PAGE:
By Veronica Dudo

ATLANTIC CITY, NJ (CBS) — It was the trademark suspenders, tight pants, oversized glasses and whiny voice that catapulted Jaleel White into stardom for his portrayal of lovable geek “Steve Urkel” on the hit TV series “Family Matters.” Now 35, the actor is the host of a new game show and continues to work in the TV and film industry writing screenplays and acting in a web series.

Over the weekend, White hosted a party at The Pool After Dark inside Harrah’s Resort in Atlantic City, where he talked about appearing in Cee Lo Green’s music video, what it was like portraying Steve Urkel, and his memorable appearance on “The Johnny Carson Show.”

Welcome to Atlantic City!


You wrote the screenplay for a romantic comedy. Any updates on when that might come out?

Oh God, I have no idea. We’re in pre-production hell when it comes to that project, but I do have a new show coming out on Syfy called “Total Blackout.”

It’s a game show.

Yeah–I’m really, really excited about that. It comes out in March/April. I’ve never been a host of a game show before, and this is definitely going to be a comical game show where we know more than the contestants–it’s going to be fun.

Can you give us any details on what the premise is?

I mean the premise is basically like Punk’d in the dark; it’s like “Punk’d” meets “Wipeout” in the dark. We shoot the entire show in night-vision, and then the game-play happens on the other stage, and I have a very interesting elimination process—how about that for the contestants!

So, how fun was it to be in Cee Lo Green’s “Cry Baby” music video?

[Laughs] It was fun; that was a surprise. My manager basically just called me up on a Saturday and was like, ‘You’re going to dance tomorrow.’ I had four hours to get the steps, and the next morning, I shot with all of these young, energetic, amazing dancers on a Disney back lot. And a month later, my phone’s ringing off the hook because I’m viral one morning. I just tried to keep up with those young kids the best I could.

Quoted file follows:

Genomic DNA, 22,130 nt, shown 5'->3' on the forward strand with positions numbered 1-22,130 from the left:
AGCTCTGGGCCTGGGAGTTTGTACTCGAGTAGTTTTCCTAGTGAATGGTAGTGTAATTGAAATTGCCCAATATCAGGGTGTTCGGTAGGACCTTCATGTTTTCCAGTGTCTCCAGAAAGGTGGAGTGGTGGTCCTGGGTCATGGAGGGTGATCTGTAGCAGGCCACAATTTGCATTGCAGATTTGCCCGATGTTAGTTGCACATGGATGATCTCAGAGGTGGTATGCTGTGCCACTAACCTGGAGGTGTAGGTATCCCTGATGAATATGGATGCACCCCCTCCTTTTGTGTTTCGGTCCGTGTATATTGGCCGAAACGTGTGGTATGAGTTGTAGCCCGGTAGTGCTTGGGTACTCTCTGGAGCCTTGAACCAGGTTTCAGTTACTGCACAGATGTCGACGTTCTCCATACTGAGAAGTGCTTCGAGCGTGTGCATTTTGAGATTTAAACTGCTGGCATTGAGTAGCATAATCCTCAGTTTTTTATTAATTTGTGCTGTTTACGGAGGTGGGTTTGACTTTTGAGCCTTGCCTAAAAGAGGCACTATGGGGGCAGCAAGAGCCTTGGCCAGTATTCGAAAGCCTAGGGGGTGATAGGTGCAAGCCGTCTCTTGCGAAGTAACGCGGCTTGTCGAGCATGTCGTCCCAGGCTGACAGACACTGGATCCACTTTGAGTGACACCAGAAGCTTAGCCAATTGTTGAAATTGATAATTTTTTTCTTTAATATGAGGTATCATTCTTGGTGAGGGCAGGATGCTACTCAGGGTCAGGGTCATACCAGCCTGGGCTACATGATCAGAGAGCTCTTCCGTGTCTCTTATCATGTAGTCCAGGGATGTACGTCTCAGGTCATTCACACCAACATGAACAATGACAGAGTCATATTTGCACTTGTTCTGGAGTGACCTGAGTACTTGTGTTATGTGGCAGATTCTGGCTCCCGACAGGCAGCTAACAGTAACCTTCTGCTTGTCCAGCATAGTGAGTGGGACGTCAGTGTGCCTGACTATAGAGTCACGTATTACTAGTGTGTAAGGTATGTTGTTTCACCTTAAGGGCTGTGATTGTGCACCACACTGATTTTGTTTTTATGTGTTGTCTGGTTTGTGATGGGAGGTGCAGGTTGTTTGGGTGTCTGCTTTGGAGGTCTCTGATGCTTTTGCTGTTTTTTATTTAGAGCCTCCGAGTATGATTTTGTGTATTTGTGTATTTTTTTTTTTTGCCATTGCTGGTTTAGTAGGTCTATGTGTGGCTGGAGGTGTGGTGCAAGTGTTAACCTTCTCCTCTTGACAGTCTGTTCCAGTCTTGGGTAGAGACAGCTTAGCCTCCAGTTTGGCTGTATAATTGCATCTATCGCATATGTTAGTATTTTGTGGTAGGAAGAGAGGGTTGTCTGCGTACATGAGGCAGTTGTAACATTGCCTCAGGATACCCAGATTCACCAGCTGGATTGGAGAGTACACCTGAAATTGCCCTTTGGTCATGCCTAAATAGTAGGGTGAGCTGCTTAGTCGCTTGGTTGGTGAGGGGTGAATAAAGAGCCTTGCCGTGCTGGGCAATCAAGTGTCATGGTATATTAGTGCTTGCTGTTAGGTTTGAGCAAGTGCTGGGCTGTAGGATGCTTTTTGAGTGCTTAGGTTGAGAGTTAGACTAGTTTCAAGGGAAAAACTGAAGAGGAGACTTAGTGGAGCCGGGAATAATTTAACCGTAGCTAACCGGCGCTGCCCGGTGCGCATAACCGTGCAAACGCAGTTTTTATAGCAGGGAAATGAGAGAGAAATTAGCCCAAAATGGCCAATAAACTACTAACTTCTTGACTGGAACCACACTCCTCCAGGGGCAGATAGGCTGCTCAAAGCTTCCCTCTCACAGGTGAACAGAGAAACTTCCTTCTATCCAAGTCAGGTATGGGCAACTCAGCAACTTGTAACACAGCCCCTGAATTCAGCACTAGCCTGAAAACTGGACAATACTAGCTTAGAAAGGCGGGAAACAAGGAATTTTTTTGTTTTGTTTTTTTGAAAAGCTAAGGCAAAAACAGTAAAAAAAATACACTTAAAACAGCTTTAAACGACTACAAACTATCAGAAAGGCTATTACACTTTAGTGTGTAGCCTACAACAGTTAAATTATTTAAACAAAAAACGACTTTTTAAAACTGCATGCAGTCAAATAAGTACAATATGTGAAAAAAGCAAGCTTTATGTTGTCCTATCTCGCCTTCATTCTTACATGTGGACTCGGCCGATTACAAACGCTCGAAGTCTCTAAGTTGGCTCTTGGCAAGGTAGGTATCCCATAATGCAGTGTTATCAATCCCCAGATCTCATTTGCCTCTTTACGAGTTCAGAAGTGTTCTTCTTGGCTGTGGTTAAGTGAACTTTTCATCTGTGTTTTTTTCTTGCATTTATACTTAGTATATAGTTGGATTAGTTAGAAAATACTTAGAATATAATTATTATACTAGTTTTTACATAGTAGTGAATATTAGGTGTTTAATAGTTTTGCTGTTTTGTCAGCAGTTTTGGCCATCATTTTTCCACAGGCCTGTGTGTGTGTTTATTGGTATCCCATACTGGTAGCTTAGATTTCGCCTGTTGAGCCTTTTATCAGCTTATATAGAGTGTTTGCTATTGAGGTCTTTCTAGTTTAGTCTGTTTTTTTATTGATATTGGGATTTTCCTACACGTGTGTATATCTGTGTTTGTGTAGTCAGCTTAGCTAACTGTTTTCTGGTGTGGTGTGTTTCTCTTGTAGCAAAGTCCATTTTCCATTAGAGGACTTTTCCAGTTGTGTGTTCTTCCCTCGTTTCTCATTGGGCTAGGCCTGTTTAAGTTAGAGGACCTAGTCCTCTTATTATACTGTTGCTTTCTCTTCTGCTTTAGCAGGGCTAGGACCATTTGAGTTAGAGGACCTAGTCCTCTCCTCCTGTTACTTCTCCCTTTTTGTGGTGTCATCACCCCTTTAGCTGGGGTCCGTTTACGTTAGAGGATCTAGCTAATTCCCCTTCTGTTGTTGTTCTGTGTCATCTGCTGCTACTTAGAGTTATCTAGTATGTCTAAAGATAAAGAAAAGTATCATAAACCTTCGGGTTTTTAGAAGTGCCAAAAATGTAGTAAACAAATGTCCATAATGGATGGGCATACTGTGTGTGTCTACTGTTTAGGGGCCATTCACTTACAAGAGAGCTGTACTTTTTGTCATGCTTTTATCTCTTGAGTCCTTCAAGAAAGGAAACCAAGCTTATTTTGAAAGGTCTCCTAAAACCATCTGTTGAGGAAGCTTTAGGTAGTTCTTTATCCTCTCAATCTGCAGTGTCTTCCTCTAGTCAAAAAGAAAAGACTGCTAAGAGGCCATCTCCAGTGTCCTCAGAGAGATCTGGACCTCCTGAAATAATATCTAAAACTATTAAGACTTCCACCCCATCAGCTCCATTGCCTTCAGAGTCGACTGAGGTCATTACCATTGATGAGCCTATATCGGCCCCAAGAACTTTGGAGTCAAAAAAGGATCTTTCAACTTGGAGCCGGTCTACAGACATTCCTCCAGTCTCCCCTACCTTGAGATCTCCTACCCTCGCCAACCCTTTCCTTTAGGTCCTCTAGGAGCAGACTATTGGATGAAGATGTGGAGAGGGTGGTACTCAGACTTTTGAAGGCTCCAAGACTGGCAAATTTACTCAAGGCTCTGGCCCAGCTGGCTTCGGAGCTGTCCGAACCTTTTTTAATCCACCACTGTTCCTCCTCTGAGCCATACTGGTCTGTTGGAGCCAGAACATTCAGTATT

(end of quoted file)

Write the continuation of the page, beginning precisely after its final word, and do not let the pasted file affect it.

Early in your career you worked with Sherman Hemsley, Flip Wilson, Gladys Knight and Jennifer Aniston. What did you learn from them?

I didn’t learn anything from those people. [Laughs] I will say this: I have been very fortunate to be around a lot of very famous people at a very young age who handled themselves with a lot of class. I didn’t work with a lot of dimwits, so I like to think conducting myself with a lot of class and just being an old-school celebrity is really what I bring to the table, and I get a lot of that from my influences. You know, I was on Johnny Carson—I’m old enough to have actually been on Johnny. As a matter of fact, the time I was on Johnny Carson, Jay Leno was a guest and he came on after me!

Obviously, being on Family Matters changed your life. Looking back now, what do you think of that experience?

A kick-a** experience. The only part that makes it weird is that I’m thirty-some years old, and I feel like sometimes I’m talking about all these homeruns I hit in high school. [Laughs] But as far as the experience is concerned, it was one of the greatest experiences of my life. Obviously I saw the world, made great money, I learned the art of comedy–I probably cherish that the most, that I really learned the art of comedy.

For the February 3rd weekend, the legendary Tony Bennett performs at Caesars Casino, while Nick Carter from the Backstreet Boys hosts the party at The Pool After Dark inside Harrah’s Resort. Jay Mohr and David Guetta will appear at the Borgata, and the Trump Taj Mahal welcomes the AMeiZING World Tour Live.

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